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National Corvette Museum begins restoration of final sinkhole-damaged Corvette

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Moving the ’62 Corvette off the Skydome floor on February 9. Photos courtesy National Corvette Museum.

In the three years since the February 12, 2014, sinkhole collapse of the Skydome floor at the National Corvette Museum in Bowling Green, Kentucky, two of the eight cars damaged have been restored. Another five had been deemed beyond repair, which left the 1962 Corvette donated to the museum in 2011 by David Donoho as the sole rescued car awaiting restoration. In honor of the third anniversary of the sinkhole opening, the museum has announced that the on-site restoration of the ’62 Corvette has begun, and the year-long process will give visitors a chance to witness the car’s rebirth firsthand.

Rescuing the ’62 from the sinkhole in February of 2014.

Of the Corvettes involved in disaster, only the 2008 ZR1 Blue Devil prototype and the 1992 millionth-built (a white convertible with a red leather interior) have been restored, both by General Motors at its Heritage Center. Restoring the 1992 convertible became infinitely more complicated when disassembly revealed the signatures of line workers originally involved in the car’s construction. Wherever possible, GM tracked down the employees to sign replacement panels, while other signatures were recreated digitally.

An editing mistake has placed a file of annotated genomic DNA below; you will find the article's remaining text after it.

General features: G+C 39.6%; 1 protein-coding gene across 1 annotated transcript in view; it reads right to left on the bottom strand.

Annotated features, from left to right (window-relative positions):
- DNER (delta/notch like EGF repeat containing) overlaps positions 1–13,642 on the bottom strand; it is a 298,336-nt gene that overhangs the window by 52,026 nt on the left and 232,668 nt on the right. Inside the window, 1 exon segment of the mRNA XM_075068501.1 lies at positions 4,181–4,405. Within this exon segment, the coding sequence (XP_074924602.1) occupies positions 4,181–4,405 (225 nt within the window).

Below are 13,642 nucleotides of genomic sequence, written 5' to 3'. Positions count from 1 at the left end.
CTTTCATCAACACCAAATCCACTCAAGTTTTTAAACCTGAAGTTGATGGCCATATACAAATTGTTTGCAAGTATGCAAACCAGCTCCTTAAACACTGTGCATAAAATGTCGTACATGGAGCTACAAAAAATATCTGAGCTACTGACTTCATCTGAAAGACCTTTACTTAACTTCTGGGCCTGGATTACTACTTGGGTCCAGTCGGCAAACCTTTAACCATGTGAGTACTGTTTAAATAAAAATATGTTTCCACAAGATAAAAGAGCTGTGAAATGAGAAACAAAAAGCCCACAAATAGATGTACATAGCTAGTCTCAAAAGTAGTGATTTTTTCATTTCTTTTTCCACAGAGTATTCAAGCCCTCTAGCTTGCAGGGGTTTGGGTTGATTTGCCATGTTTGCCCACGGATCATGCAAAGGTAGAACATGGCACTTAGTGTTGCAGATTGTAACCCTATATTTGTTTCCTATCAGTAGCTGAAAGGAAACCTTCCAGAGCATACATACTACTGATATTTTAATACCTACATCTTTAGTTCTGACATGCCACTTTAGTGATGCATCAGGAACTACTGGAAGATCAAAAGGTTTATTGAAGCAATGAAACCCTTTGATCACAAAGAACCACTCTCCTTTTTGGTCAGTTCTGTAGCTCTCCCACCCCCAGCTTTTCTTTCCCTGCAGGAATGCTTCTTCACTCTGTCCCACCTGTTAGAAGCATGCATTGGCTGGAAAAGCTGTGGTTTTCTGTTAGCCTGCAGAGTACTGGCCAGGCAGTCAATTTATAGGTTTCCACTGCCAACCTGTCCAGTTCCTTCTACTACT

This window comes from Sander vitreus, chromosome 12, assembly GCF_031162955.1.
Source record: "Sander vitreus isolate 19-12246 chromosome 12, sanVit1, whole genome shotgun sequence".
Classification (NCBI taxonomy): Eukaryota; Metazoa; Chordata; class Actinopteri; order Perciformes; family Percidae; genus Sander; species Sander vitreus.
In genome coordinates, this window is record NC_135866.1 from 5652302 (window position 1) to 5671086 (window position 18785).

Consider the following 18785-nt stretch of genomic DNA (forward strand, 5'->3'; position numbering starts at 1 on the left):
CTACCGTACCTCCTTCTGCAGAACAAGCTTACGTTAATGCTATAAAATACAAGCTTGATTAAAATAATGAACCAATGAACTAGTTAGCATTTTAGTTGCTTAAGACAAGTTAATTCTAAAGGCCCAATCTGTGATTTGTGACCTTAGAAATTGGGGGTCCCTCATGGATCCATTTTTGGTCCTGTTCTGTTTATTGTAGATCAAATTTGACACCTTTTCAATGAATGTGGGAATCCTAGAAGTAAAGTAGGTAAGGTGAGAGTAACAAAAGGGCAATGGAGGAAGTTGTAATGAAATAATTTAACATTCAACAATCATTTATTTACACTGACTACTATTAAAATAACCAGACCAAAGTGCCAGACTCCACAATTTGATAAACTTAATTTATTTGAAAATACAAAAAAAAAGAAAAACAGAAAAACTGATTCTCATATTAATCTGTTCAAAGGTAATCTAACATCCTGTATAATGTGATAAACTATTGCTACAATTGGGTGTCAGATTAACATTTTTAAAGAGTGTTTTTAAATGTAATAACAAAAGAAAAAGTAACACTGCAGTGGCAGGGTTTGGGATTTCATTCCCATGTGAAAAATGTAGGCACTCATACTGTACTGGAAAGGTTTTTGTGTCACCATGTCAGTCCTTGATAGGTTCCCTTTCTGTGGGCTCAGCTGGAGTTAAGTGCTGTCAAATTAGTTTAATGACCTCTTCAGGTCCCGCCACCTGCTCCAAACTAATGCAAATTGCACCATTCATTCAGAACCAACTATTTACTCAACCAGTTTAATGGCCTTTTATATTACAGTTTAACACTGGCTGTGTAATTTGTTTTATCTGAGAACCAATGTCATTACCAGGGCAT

1962 Corvette

As pulled from the pit.

The Corvettes deemed unrepairable were a 1984 PPG Indy Car World Series Pace Car; a 1993 ZR-1 Spyder; a 1993 40th Anniversary coupe; a 2001 Mallet Hammer Z06; and a 2009 convertible, the 1.5-millionth Corvette assembled. All have since been preserved in their “as recovered” state, and remain on display in the rebuilt Skydome.

Last March, the museum expanded its maintenance department, enlarging the space to allow for in-house preservation and restoration projects. At the time, it was announced that the museum would restore the sinkhole-damaged 1962 Corvette in-house, and on February 9, the car was moved from the Skydome display area to the maintenance garage to begin the process.

While much of the restorative work will be tackled by the museum’s staff, including vehicle maintenance and preservation coordinator Daniel Decker, some tasks (such as straightening the car’s frame, tweaked in the collapse) will be farmed out to specialist shops. Visitors to the museum will be able to watch any work taking place on-site, and the museum hopes this now-famous Corvette’s restoration will prove to be a popular exhibit.

1962 Corvette

As donated to the museum by benefactor David Donoho in 2011.

Repairs are expected to run $25,000 for the parts, materials and outside labor needed to return the Corvette to its as-donated condition. While General Motors won’t be restoring this particular Corvette for the museum, it has agreed to pay the costs associated with the car’s rebirth.

For more on the National Corvette Museum, or the restoration of the 1962 Corvette, visit